Soviet Premier Nikita Khrushchev and President John F. Kennedy talk in the residence of the U.S. Ambassador in a suburb of Vienna, June 3, 1961.
Associated Press
antecedent / power

Diplomatic Back Channels Were Once Seen as a Good Thing

But they've always been risky.
Maria Butina is sitting alone in a cell in a federal prison in Alexandria, Va., awaiting trial for charges that she failed to register as a foreign agent. The 29-year-old Russian exchange student has been compared to the Russian sleeper agent Anna Chapman, who was arrested in 2010, but her case bears even more similarity to earlier dramas.

An FBI affidavit accuses Butina of trying to establish “back channels” that would allow the Russian government to influence American politicians and government officials. The accusations evoke memories of the Cold War — and of a period when “back channel” was not a pejorative term, as the U.S. and Soviet governments leaned on journalists, undercover spies and private individuals to carry messages between the White House and the Kremlin.

But just because back channels were more accepted at that time, that doesn’t mean they were a good idea. Two back channels that operated in Washington during the Cuban Missile Crisis — which we now know about thanks to since-declassified files and the writings of those who were involved — illustrate the potential benefits, as well as the perils, of using individuals with ties to foreign intelligence services to sidestep official channels.

One of the back channels that carried messages between the Kremlin and the White House during the face-off in the Caribbean was established a decade earlier, in the spring of 1951, when Frank Holeman, Washington correspondent for the New York Daily News, befriended a young, charming Russian journalist named Georgi Bolshakov. Bolshakov, an officer in the GRU, the Soviet military intelligence agency, was posing as a reporter for TASS, a Soviet news agency.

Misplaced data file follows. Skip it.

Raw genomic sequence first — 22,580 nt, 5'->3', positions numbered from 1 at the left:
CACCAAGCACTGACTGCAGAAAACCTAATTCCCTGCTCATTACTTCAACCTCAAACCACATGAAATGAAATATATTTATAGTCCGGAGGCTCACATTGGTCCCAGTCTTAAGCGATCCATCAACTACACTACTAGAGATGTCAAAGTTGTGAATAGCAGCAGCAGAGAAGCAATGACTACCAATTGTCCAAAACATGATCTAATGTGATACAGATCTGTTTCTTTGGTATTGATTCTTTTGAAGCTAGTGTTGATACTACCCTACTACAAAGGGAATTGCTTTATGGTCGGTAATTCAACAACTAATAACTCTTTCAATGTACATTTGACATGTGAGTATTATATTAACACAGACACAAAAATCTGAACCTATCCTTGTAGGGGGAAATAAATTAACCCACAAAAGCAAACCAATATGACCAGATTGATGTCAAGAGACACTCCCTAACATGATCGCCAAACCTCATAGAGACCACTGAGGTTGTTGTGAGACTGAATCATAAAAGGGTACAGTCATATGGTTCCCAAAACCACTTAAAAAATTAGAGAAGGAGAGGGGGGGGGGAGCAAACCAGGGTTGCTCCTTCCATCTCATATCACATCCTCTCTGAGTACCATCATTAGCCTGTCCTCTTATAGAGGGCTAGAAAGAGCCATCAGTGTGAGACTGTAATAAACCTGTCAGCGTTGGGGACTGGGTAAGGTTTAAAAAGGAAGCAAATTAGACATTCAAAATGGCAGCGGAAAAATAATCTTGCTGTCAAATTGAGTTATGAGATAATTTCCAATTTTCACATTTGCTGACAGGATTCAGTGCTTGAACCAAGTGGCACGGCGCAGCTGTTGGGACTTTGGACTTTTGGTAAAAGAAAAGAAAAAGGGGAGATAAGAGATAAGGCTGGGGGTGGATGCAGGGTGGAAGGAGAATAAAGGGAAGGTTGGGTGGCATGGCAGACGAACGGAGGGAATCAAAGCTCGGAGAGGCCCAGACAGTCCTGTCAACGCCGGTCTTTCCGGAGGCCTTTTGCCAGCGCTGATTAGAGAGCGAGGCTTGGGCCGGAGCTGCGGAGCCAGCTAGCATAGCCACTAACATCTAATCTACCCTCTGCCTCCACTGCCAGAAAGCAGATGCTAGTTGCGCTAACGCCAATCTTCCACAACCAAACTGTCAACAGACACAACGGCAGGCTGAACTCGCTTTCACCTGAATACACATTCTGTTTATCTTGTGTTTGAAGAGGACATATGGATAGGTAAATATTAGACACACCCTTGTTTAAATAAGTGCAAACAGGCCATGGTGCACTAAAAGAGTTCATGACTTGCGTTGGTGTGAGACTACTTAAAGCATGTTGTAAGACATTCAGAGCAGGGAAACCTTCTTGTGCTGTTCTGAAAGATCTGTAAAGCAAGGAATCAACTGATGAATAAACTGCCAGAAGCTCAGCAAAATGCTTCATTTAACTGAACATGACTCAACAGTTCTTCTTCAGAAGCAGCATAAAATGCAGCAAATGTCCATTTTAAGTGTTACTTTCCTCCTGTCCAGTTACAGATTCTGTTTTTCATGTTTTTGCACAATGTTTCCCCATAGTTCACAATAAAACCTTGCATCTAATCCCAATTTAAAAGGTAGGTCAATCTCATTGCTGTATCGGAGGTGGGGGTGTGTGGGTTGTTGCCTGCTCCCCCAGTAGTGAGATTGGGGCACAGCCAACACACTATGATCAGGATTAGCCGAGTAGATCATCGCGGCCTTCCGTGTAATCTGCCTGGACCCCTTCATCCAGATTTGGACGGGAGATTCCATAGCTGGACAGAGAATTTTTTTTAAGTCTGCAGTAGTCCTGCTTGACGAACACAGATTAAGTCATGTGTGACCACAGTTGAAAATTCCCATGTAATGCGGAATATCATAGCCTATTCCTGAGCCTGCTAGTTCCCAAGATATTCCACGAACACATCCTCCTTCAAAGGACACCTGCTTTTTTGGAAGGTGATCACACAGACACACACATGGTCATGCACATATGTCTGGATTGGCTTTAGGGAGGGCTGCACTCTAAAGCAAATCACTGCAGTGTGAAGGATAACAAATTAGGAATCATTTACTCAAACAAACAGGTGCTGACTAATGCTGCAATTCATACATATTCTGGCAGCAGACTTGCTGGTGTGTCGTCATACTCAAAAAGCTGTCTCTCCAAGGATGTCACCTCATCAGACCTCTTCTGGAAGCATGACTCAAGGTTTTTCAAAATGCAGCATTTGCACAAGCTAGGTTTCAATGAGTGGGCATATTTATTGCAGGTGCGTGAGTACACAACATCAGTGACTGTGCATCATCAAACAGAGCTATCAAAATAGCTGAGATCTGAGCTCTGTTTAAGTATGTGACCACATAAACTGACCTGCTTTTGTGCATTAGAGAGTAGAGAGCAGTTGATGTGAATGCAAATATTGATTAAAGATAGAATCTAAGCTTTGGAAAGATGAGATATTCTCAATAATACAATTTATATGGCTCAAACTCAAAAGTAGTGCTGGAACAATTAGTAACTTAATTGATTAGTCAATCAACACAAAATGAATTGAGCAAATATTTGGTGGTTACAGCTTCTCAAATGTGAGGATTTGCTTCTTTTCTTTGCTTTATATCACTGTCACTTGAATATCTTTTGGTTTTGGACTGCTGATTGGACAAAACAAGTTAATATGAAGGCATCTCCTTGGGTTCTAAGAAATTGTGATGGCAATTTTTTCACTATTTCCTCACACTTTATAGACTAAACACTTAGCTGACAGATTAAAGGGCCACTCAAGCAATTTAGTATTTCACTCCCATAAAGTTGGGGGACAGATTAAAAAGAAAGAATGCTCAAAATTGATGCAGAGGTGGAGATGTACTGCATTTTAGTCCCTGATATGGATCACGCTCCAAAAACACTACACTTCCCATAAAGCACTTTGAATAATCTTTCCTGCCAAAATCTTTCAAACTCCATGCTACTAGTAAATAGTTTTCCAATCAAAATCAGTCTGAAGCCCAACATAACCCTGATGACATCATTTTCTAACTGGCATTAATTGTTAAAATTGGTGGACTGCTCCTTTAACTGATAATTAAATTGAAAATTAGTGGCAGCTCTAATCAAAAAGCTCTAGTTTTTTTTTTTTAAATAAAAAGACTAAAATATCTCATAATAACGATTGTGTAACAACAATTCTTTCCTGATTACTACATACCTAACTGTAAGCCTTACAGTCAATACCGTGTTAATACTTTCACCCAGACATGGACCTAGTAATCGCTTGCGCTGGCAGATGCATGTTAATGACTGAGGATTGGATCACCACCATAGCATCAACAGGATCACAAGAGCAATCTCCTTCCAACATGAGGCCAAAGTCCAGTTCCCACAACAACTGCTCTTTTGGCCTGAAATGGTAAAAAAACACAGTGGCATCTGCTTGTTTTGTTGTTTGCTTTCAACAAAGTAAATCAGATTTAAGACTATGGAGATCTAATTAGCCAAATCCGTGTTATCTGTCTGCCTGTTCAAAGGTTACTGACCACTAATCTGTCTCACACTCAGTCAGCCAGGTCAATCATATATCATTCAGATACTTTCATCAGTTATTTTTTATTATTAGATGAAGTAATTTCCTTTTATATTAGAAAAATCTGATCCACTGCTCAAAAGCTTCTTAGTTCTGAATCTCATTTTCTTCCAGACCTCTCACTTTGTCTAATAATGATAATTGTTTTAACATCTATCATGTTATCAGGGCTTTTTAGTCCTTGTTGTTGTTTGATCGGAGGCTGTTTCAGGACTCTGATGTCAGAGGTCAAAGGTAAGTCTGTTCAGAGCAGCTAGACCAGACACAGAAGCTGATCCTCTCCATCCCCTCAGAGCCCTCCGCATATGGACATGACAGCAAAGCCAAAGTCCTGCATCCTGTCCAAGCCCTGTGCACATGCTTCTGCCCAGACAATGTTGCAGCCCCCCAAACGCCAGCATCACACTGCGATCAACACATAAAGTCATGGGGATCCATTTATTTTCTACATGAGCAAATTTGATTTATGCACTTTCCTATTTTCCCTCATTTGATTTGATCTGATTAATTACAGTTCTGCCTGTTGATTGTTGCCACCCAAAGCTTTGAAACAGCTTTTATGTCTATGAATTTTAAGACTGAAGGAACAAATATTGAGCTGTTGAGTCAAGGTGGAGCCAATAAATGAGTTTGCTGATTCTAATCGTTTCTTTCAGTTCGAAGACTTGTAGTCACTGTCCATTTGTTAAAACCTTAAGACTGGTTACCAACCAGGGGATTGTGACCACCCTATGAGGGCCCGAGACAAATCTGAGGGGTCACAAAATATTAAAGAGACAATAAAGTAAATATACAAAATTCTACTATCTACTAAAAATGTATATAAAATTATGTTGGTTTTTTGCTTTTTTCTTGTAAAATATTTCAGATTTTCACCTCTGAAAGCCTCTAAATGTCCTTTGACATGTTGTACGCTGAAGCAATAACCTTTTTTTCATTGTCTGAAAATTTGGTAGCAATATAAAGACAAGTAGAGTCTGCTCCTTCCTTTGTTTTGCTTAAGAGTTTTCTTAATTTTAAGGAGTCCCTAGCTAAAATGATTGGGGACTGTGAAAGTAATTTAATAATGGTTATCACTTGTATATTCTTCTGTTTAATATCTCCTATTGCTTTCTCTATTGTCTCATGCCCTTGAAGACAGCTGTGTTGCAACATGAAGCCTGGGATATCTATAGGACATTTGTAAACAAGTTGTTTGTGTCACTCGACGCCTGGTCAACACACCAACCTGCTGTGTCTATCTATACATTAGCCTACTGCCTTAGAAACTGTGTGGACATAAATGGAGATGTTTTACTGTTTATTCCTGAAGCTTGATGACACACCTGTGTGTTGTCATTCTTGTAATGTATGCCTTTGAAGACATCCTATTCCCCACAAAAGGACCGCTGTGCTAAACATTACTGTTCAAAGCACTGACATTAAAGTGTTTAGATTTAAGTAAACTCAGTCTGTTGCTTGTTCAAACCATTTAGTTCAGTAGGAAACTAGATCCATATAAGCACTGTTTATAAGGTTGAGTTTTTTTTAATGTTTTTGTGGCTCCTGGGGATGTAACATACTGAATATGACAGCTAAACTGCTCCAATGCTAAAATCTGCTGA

Vice President Richard Nixon, a friend of Holeman’s, encouraged the relationship. He knew he could use Holeman to send and receive messages to Bolshakov, whom he understood was in touch with the Kremlin. When Bolshakov’s TASS posting finished in 1955, he kept the back channel alive by introducing Holeman to another GRU officer who worked in the Soviet embassy. Holeman and his GRU counterpart relayed messages between Nixon and Nikita Khrushchev in 1958 that helped diffuse superpower tensions over Soviet attempts to take over West Berlin, even as many officials in Washington and Moscow feared those developments would spark World War III. The back channel also smoothed the path for Nixon to travel to Moscow, where he debated Nikita Khrushchev in front of television cameras.
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